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Bonzer Words!: Remembering May 1945

Ans Redelaar-Seinen recalls a day which brought tremendous happiness for some, and an inconsolable sadness for a 10-year-old girl.

Ans writes for Bonzer! magazine. Please do visit www.bonzer.org.au

On a sunny afternoon my stepdaughter Erica and I had to cross a large bridge in Amsterdam. We were surprised to see that both sidewalks were jammed full with people. The police had stopped all the traffic and a street organ was playing festive music.

I asked a lady standing in front of us what was going on.

She said: “Our sons and husbands (forced labour workers sent to Germany) are coming home! After being away for more then two years they are arriving here on the bridge. I am so happy.”

“Of course,” I said. “This is a great day for all of you.”

While we were talking, Erica was pushing her way through the crowd to the edge of the pavement. She was saying, “Sorry, but I can’t see, please let me through.” For such a small girl at the age of ten I was surprised by her urgency and it was also unlike Erica not to say anything to me.

Several old buses arrived with a lot of thin, shabbily dressed men inside. When the first passenger left the bus, the crowd pushed towards the bridge. The police tried to control it without success. People were looking for their loved-ones who had survived the labour camps and the day and night bombing of Germany, which left not much more than ruins and dead bodies. We were surrounded by women and children hugging their sons, fathers and husbands. The street organ was playing the Dutch national anthem and some people sang along. Other people were either laughing or crying. It was a heartbreaking experience.

Most of the crowd had moved to the waiting streetcars to go home. I walked over to Erica who was still standing on the edge of the pavement and said, “Come on Ery, we have to go”.

Erica said, “No. I am staying here and will wait for Mama.”

My heart stood still. I didn’t know what to say.

With a pleading look, Erica’s brown eyes looked into mine and she said, “I want to wait until Mama comes back.”

I was unable to speak.

When I caught my breath, I explained to Erica that we only saw men arriving on the buses and their relatives had received notice of their arrival, which is why the people were waiting for them. I told Erica maybe the women would come back on another day.

Erica replied, “Yes. And soon we’ll get that letter too.” She put her small hand into mine. “Let’s go home,” she said. “I’m tired.”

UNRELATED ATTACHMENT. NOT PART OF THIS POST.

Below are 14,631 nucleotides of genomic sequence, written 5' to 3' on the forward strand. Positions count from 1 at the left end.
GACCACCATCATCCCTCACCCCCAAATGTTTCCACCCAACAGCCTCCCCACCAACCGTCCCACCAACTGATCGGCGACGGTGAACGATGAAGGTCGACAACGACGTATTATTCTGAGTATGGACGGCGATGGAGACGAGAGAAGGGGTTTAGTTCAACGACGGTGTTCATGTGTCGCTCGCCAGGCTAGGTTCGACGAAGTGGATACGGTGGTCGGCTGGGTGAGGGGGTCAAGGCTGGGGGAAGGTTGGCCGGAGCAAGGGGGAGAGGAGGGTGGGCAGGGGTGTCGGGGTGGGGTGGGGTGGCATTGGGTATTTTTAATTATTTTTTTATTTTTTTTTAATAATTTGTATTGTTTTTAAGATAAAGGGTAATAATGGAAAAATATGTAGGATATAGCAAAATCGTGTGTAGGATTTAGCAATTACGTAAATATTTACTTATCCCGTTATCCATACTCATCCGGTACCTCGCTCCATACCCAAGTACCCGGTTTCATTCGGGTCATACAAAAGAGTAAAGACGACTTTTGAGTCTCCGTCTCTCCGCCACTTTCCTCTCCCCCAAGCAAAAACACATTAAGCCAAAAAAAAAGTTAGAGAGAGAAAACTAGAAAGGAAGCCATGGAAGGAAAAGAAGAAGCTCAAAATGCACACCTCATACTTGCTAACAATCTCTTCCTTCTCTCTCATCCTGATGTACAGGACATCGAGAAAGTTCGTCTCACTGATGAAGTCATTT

While we were walking home, I remembered we had told Erica and her sister Ilse in 1942 their mother had been sent to Germany to work. We didn’t tell them she had been sent to a Concentration Camp. It was like Erica was reading my mind. She said, “Papa will know where to ask about Mama. Maybe at the Jewish Council.”

With great sorrow, I nodded in response, thinking he already knew.

When we came home, Walter was playing at the neighbour’s. Walter was only six years old and he believed I was his mother. Erica was very excited and started to tell her father and sister what we witnessed and she added, “Mama is coming home too.”

When I went to the kitchen Co followed me and he closed the door. I looked at his tired face and I said: “You have to tell them and now is the time.”

He said, “Yes. But God knows how. Could you send Walter to bed early? We’d better wait telling him until he’s older. It will only hurt and confuse him.”

Later that evening Co held his daughters close and told them that their mother was not coming back. Joanna Korper-Sarfaty died 30 September 1942 in Camp Auschwitz at the age of 32. Co had read this a few days prior on one of the many death rolls from the Red Cross. They both started crying. Ilse asked whether Grandma and Grandpa Sarfaty were coming back.

Co said: “No. Everyone died in that place.”

Erica said: “But the Germans lost the war.” And she started to weep again.

I took Erica in my arms and stroked her hair, but I was lost for words.

Ilse asked Co how Mama died. He answered: “I don’t know. But many people died at these camps from hunger and diseases.”

It was too difficult to tell the terrible truth. That their mother was killed in the gas chambers of Auschwitz.


© Ans Redelaar-Seinen

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